Welcome - Explore my Blog

I've been keeping this blog for nine years and now there are over 1200 posts on this blog. Please use the search bar below to search the blog for other posts on a subject in which you are interested. You can also click on the "label" at the end of a post and all posts with that label will show up. At the very bottom of this page is a list of all the labels I've used.

Even if you find one post on the subject, I've posted a lot on basic beekeeping skills like installing bees, harvesting honey, inspecting the hive, etc. so be sure to search for more once you've found a topic of interest to you. And watch the useful videos and slide shows on the sidebar. All of them have captions. Please share posts of interest via Facebook, Pinterest, etc.

I began this blog to chronicle my beekeeping experiences. I have read lots of beekeeping books, but nothing takes the place of either hands-on experience with an experienced beekeeper or good pictures of the process. I want people to have a clearer picture of what to expect in their beekeeping so I post pictures and write about my beekeeping saga here. Along the way, I've passed a number of certification levels and am now a!
Master Beekeeper Enjoy with me as I learn and grow as a beekeeper.

Need help with an Atlanta area swarm? Visit Found a Swarm? Call a Beekeeper.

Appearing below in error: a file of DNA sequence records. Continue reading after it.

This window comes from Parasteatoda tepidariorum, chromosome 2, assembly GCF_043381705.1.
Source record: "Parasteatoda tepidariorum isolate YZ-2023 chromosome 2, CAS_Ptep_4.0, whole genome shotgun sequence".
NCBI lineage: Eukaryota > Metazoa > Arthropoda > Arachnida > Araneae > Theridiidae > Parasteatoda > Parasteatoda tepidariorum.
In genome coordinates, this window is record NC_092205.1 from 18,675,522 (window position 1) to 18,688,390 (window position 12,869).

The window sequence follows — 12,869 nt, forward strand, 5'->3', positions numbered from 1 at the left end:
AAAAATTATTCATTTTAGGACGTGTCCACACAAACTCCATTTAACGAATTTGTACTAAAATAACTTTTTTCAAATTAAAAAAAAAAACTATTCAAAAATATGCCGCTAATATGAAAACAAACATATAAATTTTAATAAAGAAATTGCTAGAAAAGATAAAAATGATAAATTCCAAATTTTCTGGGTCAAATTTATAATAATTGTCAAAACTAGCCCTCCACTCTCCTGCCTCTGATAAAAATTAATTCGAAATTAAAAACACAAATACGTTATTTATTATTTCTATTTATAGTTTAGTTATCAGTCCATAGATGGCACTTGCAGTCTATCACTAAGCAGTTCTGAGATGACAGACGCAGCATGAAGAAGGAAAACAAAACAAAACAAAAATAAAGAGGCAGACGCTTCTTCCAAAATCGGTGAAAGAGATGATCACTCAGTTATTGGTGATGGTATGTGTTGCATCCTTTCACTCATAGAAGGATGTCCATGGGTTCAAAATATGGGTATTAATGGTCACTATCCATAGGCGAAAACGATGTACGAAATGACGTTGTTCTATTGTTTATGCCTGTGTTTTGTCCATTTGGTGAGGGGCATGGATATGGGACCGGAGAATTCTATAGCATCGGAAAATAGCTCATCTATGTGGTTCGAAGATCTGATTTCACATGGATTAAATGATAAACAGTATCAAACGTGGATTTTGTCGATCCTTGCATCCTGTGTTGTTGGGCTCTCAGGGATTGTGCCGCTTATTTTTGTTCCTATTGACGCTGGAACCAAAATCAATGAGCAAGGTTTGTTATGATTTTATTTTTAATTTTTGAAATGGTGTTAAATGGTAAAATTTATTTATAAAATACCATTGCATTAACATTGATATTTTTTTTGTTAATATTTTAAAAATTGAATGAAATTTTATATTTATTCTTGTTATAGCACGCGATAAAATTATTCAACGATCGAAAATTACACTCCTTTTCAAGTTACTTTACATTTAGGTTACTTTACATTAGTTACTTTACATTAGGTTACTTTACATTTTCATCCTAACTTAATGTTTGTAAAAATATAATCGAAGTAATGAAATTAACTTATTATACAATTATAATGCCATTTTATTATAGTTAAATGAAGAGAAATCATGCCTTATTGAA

Want to Pin this post?

Saturday, September 09, 2006

Brushing off the bees to harvest the comb


When I first take a frame out of the super to harvest the comb, it is covered with bees. First I stand right in front of the hive from which the frame came and shake the frame hard at least twice to shake the bees onto the entrance of the hive.

Next I walk the frame away from the hive and over to the empty super where I am collecting the filled frames. I use my yellow bristled bee brush to brush the bees off of the frame. It's hard to take such a picture while I am by myself.

In the first picture you see the bee brush and the now almost free of bees frame.
In the second picture I am brushing the bees off of the comb. The brush is a blur. This is one of the advantages of the fact that my digital camera has a moment between my pushing the button and the picture actually occurring. I pushed the button with the brush in my hand and quickly (too quickly obviously) returned my brush to action by the time the shutter opened and closed! Posted by Picasa

No comments:

Post a Comment

Pin this post

LinkWithin

Related Posts Plugin for WordPress, Blogger...